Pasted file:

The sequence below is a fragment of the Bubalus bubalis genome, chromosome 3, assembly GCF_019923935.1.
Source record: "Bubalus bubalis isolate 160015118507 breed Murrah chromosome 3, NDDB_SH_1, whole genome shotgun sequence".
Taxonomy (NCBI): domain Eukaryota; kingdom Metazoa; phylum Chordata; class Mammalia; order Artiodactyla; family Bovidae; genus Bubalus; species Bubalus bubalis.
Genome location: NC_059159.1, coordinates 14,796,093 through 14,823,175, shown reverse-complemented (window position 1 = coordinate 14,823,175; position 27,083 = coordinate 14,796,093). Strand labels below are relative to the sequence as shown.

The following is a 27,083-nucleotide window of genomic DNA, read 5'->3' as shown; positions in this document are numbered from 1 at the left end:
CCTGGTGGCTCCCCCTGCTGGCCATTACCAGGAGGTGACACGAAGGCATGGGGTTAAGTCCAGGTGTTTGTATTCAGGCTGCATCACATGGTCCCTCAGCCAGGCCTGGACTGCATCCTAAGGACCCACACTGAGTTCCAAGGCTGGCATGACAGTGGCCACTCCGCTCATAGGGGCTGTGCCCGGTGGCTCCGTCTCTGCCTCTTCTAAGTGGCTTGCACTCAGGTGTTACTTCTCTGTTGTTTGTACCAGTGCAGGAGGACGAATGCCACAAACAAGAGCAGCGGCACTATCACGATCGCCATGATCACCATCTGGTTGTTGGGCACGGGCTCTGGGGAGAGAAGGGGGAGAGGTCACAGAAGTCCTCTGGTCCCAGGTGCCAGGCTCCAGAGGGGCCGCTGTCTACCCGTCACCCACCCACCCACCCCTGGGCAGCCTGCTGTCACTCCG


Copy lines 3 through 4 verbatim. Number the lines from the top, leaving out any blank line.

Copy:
Taxonomy (NCBI): domain Eukaryota; kingdom Metazoa; phylum Chordata; class Mammalia; order Artiodactyla; family Bovidae; genus Bubalus; species Bubalus bubalis.
Genome location: NC_059159.1, coordinates 14,796,093 through 14,823,175, shown reverse-complemented (window position 1 = coordinate 14,823,175; position 27,083 = coordinate 14,796,093). Strand labels below are relative to the sequence as shown.